Leptospirosis is an infectious disease that is transmitted from contact with urine from other infected animals such as skunks, raccoons, rodents, dogs, cattle, pigs, and others. The bacteria, Leptospira interrogans has over 200 subtypes identified world-wide. Each sub-type is adapted to a particular type of animal, and many animals harbor the bacteria without any problems. People can contract the illness from contact with contaminated water, soil, food, as well as fluids or excrement from their own dog if she or he is harboring the disease. The bacteria enters the body when inhaled, consumed, or absorbed through wounds or damaged skin.
In our area, most cases are identified in summer and late fall. According to Dr. Jane Sykes of the UC Davis School of Veterinary Medicine, we are seeing more cases in our area. The bacteria dies in freezing or very dry, hot climates. It is more common in tropical areas, or places with very high rainfall.
The bacteria affects the kidney, liver, or both simultaneously. Symptoms include weight loss, low energy, fever, bloody urine, poor appetite, nausea, vomiting, diarrhea, abdominal pain, muscle or joint pain, increased thirst, bloody urine, jaundice tissue, bleeding, difficulty breathing, and uveitis-an eye abnormality. If your canine companion displays these symptoms and has exposure, immediate medical care is recommended.
Leptospirosis is diagnosed based on physical exam findings, suspected exposure, and blood work. The mainstay of treatment is antibiotics. Most patients commonly need hospitalization with supportive care including intravenous fluids. If therapy is not administered early on, the disease can be fatal. Pet owners of infected canines need to use great care in dealing with fluids and excrement from their pet to prevent the spread of disease. It is recommended to leash walk dogs to a designated concrete area that can be easily disinfected with bleach.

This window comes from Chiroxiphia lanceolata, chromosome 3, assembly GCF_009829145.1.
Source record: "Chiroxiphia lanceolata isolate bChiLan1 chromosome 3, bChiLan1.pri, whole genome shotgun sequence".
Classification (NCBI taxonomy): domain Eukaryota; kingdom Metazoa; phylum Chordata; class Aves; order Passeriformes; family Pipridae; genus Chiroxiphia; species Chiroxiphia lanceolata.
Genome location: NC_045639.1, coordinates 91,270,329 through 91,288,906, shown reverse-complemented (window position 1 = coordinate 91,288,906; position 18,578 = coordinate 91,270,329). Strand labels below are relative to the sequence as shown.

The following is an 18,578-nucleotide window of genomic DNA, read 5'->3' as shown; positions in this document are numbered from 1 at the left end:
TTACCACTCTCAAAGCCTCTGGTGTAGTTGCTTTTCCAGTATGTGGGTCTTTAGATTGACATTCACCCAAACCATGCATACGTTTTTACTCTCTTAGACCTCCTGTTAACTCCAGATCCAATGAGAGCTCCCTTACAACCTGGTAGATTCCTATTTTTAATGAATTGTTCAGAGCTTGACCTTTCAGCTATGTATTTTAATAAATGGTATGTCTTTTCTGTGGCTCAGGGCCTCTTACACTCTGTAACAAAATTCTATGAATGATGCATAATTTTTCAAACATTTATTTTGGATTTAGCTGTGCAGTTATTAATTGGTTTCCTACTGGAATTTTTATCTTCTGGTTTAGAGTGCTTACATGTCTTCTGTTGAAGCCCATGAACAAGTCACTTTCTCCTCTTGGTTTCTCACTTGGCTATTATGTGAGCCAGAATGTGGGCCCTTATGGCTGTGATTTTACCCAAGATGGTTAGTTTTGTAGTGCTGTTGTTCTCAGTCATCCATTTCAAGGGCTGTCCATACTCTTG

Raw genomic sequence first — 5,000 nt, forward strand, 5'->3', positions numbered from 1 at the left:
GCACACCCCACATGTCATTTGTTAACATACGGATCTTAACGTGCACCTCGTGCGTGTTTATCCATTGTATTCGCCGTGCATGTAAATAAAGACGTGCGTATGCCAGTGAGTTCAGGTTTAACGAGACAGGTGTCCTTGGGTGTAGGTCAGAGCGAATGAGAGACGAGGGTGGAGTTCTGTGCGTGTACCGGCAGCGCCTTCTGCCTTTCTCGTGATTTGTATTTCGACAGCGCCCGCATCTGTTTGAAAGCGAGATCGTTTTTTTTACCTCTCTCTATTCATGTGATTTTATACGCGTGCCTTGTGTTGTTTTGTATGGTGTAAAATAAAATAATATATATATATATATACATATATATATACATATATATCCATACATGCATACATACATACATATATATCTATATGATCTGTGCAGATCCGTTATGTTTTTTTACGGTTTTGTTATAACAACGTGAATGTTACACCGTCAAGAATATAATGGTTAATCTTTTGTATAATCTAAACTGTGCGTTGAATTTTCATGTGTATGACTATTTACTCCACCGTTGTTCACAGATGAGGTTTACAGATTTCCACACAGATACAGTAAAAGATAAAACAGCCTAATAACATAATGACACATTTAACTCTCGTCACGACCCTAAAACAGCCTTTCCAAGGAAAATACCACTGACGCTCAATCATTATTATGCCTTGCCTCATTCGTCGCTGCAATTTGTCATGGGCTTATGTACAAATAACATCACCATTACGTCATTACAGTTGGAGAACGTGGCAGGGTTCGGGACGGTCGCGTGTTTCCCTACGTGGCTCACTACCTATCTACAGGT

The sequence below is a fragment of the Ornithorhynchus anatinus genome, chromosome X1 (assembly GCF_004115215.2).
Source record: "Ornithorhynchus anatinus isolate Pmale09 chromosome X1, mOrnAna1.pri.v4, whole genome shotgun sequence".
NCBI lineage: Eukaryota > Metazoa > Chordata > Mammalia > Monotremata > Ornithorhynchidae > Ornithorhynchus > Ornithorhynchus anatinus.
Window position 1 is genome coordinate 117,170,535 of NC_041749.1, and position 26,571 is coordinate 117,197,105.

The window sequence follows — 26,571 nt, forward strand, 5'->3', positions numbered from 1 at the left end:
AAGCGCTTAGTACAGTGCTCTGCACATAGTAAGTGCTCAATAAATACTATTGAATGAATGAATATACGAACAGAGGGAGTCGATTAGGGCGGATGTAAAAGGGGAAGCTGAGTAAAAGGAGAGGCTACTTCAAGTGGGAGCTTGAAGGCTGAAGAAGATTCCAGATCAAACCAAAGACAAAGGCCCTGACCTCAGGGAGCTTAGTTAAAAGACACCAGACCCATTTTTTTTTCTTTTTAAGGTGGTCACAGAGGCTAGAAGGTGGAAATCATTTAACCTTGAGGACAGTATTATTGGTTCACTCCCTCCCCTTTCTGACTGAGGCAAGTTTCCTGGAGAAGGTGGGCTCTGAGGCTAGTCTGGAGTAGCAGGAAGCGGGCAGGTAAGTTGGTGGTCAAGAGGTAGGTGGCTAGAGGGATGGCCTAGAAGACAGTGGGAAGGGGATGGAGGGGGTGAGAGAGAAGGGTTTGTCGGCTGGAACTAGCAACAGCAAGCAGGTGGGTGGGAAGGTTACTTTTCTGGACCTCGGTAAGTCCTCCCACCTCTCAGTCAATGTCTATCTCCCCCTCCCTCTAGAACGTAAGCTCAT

Vaccination is the cornerstone of prevention. This is not considered a core vaccine, so many dogs do not have protection. The vaccination is given based on lifestyle and suspected exposure. If your dog goes camping, hiking, hunting, boating, lake swimming, or paticipates in other activites in areas where there are rodents and wildlife he/she should be innoculated. Male, young, large-breed, outdoor dogs are most commonly affected.
Cattle are vaccinated in areas of high risk. There is currently no vaccination for horses, although some practitioners have utilized the cattle vaccination in endemic areas.
Currently most canine vaccinations protect against only two types of Leptospirosis; but there is a vaccine available that protects against four types. Initially a series of two injections will be given, three weeks apart; and then annually. Some dogs have an allergic reaction to this vaccine, so it is suggested to give it seperately from other vaccinations, and monitor your pet closely. Your veterinarian can guide you in the process of deciding if your canine should be innoculated against Leptospirosis.